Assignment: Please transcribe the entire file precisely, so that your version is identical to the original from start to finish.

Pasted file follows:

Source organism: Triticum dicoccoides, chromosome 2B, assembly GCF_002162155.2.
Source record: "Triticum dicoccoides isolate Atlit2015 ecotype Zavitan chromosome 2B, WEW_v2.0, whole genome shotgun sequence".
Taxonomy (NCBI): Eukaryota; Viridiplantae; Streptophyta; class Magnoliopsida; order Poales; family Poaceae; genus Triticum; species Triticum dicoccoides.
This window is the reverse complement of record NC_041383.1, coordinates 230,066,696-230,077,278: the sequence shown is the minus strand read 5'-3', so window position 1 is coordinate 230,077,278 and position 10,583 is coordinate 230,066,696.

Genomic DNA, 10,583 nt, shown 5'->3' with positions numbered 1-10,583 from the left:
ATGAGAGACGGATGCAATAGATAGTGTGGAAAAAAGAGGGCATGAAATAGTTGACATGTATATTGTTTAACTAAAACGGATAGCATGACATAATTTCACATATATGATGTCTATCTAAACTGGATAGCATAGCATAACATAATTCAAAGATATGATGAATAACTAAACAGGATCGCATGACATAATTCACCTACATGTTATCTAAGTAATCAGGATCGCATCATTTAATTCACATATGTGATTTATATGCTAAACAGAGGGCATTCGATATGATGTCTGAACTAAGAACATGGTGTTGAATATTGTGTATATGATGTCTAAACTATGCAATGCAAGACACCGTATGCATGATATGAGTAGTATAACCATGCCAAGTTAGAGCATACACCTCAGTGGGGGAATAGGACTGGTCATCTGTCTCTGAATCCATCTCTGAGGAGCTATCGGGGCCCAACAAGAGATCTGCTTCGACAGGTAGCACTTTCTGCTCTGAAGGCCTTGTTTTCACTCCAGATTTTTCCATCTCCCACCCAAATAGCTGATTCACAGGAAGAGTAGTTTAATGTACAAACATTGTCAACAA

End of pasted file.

Source organism: Triticum dicoccoides, chromosome 2B, assembly GCF_002162155.2.
Source record: "Triticum dicoccoides isolate Atlit2015 ecotype Zavitan chromosome 2B, WEW_v2.0, whole genome shotgun sequence".
Taxonomy (NCBI): Eukaryota; Viridiplantae; Streptophyta; class Magnoliopsida; order Poales; family Poaceae; genus Triticum; species Triticum dicoccoides.
This window is the reverse complement of record NC_041383.1, coordinates 230,066,696-230,077,278: the sequence shown is the minus strand read 5'-3', so window position 1 is coordinate 230,077,278 and position 10,583 is coordinate 230,066,696.

Genomic DNA, 10,583 nt, shown 5'->3' with positions numbered 1-10,583 from the left:
ATGAGAGACGGATGCAATAGATAGTGTGGAAAAAAGAGGGCATGAAATAGTTGACATGTATATTGTTTAACTAAAACGGATAGCATGACATAATTTCACATATATGATGTCTATCTAAACTGGATAGCATAGCATAACATAATTCAAAGATATGATGAATAACTAAACAGGATCGCATGACATAATTCACCTACATGTTATCTAAGTAATCAGGATCGCATCATTTAATTCACATATGTGATTTATATGCTAAACAGAGGGCATTCGATATGATGTCTGAACTAAGAACATGGTGTTGAATATTGTGTATATGATGTCTAAACTATGCAATGCAAGACACCGTATGCATGATATGAGTAGTATAACCATGCCAAGTTAGAGCATACACCTCAGTGGGGGAATAGGACTGGTCATCTGTCTCTGAATCCATCTCTGAGGAGCTATCGGGGCCCAACAAGAGATCTGCTTCGACAGGTAGCACTTTCTGCTCTGAAGGCCTTGTTTTCACTCCAGATTTTTCCATCTCCCACCCAAATAGCTGATTCACAGGAAGAGTAGTTTAATGTACAAACATTGTCAACAA